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"I am here, as I told you in my letter, to discuss Tom Riddle and arrangements for his future," said Dumbledore.
They walked a short way with nothing to see but the hedgerows, the wide blue sky overhead and the swishing, frock-coated figure ahead. Then the lane curved to the left and fell away, sloping steeply down a hillside, so that they had a sudden, unexpected view of a whole valley laid out in front of them. Harry could see a vil-lage, undoubtedly Little Hangleton, nestled between two steep hills, its church and graveyard clearly visible. Across the valley, set on the opposite hillside, was a handsome manor house surrounded by a wide expanse of velvety green lawn.
Ron ignored this jibe, sipping his drink in what he evidently considered to be a dignified silence. Harry was thinking about Sirius, and how he had hated those silver goblets anyway. Hermione drummed her fingers on the table, her eyes flickering between Ron and the bar. The moment Harry drained the last drops in his bot-tle she said, "Shall we call it a day and go back to school, then?"
But before he could say anything else, the door flew open again as Harry had known it would, and there stood Hagrid, glowering down at him and looking, despite the flowery apron, positively alarming.
An elderly man had come hurrying out of the cottage, banging the door behind him so that the dead snake swung pathetically. This man was shorter than the first, and oddly proportioned; his shoulders were very broad and his arms overlong, which, with his bright brown eyes, short scrubby hair, and wrinkled face, gave him the look of a powerful, aged monkey. He came to a halt beside the man with the knife, who was now cackling with laughter at the sight of Ogden on the ground.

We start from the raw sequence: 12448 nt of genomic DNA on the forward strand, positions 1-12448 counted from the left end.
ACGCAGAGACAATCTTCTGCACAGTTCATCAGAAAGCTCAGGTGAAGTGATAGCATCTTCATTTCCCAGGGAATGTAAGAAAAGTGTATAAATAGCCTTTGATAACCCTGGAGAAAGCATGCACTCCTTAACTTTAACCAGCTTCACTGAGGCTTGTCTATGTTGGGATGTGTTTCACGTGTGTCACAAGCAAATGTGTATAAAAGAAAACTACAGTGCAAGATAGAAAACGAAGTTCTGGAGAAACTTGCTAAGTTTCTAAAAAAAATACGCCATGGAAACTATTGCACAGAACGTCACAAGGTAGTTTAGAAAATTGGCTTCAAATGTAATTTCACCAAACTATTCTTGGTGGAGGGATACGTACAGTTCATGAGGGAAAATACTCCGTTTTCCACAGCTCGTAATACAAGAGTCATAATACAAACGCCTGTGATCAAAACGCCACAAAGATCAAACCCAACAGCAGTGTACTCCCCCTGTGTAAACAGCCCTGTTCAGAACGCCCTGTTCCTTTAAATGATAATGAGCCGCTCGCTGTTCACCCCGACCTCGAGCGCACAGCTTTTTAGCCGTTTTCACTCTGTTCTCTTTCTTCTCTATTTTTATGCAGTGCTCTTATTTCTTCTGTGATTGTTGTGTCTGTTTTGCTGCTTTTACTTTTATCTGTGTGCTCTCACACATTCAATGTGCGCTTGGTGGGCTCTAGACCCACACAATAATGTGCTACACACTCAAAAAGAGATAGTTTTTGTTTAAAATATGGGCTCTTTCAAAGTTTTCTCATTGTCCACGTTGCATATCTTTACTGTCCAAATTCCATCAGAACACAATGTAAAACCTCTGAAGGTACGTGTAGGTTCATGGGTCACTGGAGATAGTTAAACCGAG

"That is easily remedied," said Dumbledore, drawing a leather money-pouch from his pocket. "There is a fund at Hogwarts for those who require assistance to buy books and robes. You might have to buy some of your spellbooks and so on secondhand, but ?quot;
Everyone kept glancing around at what the rest of the class was doing; this was both an advantage and a disadvantage of Potions, that it was hard to keep your work private. Within ten minutes, the
Riddle jumped to his feet; Harry could hardly blame him for howling in shock and rage; all his worldly possessions must be in there. But even as Riddle rounded on Dumbledore, the flames vanished, leaving the wardrobe completely undamaged.
"We believe he has qualities we are looking for."
Halfway through October came their first trip of the term to Hogsmeade. Harry had wondered whether these trips would still be allowed, given the increasingly tight security measures around the school, but was pleased to know that they were going ahead; it was always good to get out of the castle grounds for a few hours.
Ron and Hermione exchanged looks that plainly said There's no point arguing with him.